1911 Encyclopædia Britannica/Ilsenburg

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ILSENBURG, a village and health resort of Germany, in Prussian Saxony, romantically situated under the north foot of the Harz Mountains, at the entrance to the Ilsethal, 6 m. N.W. from Wernigerode by the railway to Goslar. Pop. (1900) 3868. It has an Evangelical church, a modern château of the princes of Stolberg, with pretty grounds, and a high grade school, and manufactures metal wares, machines and iron screws and bolts.

Owing to its charming surroundings and its central position in the range, Ilsenburg is one of the most frequented tourist resorts in the Harz Mountains, being visited annually by some 6000 persons. The old castle, Schloss Ilsenburg, lying on a high crag above the town, was originally an imperial stronghold and was probably built by the German king Henry I. The emperor Otto III. resided here in 995, Henry II. bestowed it in 1003 upon the bishop of Halberstadt, who converted it into a Benedictine monastery, and the school attached to it enjoyed a great reputation towards the end of the 11th century. After the Reformation the castle passed to the counts of Wernigerode, who restored it and made it their residence until 1710. Higher still, on the edge of the plateau rises the Ilsenstein, a granite peak standing about 500 ft. above the valley, crowned by an iron cross erected by Count Anton von Stolberg-Wernigerode in memory of his friends who fell in the wars of 1813–1815. Around this rock cluster numerous legends.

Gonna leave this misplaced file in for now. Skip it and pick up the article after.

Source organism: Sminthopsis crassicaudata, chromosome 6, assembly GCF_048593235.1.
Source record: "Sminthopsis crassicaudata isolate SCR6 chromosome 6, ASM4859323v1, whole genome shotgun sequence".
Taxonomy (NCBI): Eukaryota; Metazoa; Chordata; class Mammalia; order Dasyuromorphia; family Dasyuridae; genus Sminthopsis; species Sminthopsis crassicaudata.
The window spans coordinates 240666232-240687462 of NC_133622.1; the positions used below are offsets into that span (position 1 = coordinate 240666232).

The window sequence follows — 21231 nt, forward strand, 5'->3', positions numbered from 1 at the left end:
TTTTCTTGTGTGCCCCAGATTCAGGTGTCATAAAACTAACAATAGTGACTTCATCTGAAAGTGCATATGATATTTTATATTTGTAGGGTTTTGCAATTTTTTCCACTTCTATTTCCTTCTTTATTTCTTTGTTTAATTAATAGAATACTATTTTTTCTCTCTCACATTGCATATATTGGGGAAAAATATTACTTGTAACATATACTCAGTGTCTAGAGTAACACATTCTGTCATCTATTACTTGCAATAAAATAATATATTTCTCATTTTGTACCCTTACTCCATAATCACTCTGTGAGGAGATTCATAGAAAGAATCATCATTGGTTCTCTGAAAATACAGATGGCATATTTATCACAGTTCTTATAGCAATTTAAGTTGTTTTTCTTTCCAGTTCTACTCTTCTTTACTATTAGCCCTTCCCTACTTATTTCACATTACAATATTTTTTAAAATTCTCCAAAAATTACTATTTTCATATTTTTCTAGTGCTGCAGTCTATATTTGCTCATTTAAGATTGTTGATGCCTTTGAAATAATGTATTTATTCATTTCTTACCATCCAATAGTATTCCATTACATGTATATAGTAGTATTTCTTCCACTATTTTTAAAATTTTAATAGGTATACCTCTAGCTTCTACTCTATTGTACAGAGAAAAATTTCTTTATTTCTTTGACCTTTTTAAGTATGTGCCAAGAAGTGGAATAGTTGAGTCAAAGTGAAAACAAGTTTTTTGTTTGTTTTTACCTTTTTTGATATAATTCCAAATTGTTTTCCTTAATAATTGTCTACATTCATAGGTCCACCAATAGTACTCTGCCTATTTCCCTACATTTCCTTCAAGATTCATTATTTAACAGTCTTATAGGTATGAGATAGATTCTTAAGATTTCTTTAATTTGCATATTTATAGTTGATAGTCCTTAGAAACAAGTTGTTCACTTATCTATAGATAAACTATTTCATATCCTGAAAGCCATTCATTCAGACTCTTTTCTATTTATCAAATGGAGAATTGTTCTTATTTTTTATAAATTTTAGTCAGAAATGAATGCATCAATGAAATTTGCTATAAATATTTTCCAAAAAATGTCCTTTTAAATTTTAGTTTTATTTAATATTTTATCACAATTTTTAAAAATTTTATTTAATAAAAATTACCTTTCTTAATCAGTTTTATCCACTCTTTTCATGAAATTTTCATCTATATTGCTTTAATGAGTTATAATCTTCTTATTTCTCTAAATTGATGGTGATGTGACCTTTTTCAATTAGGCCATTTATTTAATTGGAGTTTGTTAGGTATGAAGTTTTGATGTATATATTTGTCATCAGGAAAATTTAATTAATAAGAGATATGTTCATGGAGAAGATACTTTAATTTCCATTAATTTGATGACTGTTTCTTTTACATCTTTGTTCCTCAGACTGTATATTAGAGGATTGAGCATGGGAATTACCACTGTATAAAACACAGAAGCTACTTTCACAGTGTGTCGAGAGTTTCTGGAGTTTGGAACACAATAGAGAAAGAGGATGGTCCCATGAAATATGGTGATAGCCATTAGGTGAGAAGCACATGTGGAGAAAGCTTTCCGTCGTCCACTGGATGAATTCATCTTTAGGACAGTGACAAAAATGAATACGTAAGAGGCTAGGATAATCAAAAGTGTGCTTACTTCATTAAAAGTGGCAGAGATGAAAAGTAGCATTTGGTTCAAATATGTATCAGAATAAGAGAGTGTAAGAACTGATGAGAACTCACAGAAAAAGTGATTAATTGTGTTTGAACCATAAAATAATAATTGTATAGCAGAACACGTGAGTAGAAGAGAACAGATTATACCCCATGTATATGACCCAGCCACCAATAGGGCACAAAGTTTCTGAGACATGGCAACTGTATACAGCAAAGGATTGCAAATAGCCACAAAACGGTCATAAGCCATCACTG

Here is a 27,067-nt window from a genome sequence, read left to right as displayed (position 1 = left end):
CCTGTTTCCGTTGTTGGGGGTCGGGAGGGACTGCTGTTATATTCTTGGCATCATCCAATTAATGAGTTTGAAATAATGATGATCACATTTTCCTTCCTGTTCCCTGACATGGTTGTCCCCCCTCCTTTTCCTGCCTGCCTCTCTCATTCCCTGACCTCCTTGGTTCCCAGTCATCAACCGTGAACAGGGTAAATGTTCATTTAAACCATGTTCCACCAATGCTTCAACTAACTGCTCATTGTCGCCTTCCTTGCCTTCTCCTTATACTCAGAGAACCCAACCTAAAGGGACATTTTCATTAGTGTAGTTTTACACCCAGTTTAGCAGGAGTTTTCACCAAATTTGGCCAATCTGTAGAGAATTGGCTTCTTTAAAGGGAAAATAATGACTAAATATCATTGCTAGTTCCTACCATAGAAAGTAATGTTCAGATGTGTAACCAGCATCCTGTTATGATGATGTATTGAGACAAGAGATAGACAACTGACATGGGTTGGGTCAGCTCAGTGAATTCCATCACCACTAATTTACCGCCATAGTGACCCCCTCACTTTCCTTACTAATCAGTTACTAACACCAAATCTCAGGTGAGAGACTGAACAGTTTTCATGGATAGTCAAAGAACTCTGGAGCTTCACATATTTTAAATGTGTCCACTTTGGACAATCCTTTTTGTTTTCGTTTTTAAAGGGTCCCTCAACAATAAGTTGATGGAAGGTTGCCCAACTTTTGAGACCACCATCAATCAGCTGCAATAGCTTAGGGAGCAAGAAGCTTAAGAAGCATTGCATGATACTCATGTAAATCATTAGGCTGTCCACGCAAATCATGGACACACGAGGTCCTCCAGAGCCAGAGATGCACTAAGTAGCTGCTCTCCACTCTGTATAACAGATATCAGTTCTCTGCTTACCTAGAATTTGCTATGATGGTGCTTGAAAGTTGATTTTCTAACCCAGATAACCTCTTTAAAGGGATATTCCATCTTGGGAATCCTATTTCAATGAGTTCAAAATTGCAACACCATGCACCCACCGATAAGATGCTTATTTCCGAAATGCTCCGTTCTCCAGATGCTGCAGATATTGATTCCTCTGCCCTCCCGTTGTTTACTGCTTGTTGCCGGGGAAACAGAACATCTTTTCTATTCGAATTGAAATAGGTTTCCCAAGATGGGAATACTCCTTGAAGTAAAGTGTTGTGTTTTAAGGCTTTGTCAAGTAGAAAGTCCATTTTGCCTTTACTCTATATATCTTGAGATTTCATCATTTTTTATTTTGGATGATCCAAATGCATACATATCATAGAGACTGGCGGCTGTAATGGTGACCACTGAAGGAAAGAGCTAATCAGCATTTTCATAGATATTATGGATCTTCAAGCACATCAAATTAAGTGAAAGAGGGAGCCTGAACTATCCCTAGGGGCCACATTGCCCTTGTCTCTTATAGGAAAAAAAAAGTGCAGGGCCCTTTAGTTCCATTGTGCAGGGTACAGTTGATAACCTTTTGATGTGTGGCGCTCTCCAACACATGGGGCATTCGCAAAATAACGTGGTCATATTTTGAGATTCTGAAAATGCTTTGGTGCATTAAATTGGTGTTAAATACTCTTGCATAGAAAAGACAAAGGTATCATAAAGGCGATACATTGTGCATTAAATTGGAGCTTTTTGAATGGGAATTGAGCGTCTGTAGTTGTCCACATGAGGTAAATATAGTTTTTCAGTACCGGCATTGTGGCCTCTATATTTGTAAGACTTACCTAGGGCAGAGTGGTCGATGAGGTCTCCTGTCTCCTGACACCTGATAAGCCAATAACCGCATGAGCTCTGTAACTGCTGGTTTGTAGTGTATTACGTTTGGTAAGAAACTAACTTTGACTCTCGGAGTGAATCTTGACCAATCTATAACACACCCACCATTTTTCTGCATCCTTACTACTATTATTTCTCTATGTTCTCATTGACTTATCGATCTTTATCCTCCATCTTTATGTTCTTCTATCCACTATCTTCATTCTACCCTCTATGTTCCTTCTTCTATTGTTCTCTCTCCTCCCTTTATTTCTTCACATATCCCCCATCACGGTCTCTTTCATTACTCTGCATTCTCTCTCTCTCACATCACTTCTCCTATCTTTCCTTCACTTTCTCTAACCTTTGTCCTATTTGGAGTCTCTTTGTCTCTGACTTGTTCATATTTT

See Jacobs, Urkundenbuch des Klosters Ilsenburg (Halle, 1875); Brandes, Ilsenburg als Sommeraufenthalt (Wernigerode, 1885); and H. Herre, Ilsenburger Annalen (Leipzig, 1890).